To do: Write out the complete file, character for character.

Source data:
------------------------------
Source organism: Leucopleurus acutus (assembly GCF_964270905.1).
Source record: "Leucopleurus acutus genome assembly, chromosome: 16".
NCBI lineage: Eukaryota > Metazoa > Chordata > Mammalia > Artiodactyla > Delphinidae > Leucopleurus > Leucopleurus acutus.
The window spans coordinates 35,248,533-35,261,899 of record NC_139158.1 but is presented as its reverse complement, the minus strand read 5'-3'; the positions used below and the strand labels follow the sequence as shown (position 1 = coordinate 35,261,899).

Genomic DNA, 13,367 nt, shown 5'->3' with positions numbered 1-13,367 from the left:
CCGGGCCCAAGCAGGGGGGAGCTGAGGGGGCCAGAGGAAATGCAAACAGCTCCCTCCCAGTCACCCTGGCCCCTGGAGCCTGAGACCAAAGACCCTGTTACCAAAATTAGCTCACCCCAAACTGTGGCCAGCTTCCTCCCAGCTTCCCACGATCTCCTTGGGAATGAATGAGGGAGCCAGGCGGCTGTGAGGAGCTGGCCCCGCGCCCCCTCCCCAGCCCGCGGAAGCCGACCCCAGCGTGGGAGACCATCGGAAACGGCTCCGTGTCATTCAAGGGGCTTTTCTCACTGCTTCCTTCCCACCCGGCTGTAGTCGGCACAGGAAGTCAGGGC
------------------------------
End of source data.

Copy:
Source organism: Leucopleurus acutus (assembly GCF_964270905.1).
Source record: "Leucopleurus acutus genome assembly, chromosome: 16".
NCBI lineage: Eukaryota > Metazoa > Chordata > Mammalia > Artiodactyla > Delphinidae > Leucopleurus > Leucopleurus acutus.
The window spans coordinates 35,248,533-35,261,899 of record NC_139158.1 but is presented as its reverse complement, the minus strand read 5'-3'; the positions used below and the strand labels follow the sequence as shown (position 1 = coordinate 35,261,899).

Genomic DNA, 13,367 nt, shown 5'->3' with positions numbered 1-13,367 from the left:
CCGGGCCCAAGCAGGGGGGAGCTGAGGGGGCCAGAGGAAATGCAAACAGCTCCCTCCCAGTCACCCTGGCCCCTGGAGCCTGAGACCAAAGACCCTGTTACCAAAATTAGCTCACCCCAAACTGTGGCCAGCTTCCTCCCAGCTTCCCACGATCTCCTTGGGAATGAATGAGGGAGCCAGGCGGCTGTGAGGAGCTGGCCCCGCGCCCCCTCCCCAGCCCGCGGAAGCCGACCCCAGCGTGGGAGACCATCGGAAACGGCTCCGTGTCATTCAAGGGGCTTTTCTCACTGCTTCCTTCCCACCCGGCTGTAGTCGGCACAGGAAGTCAGGGC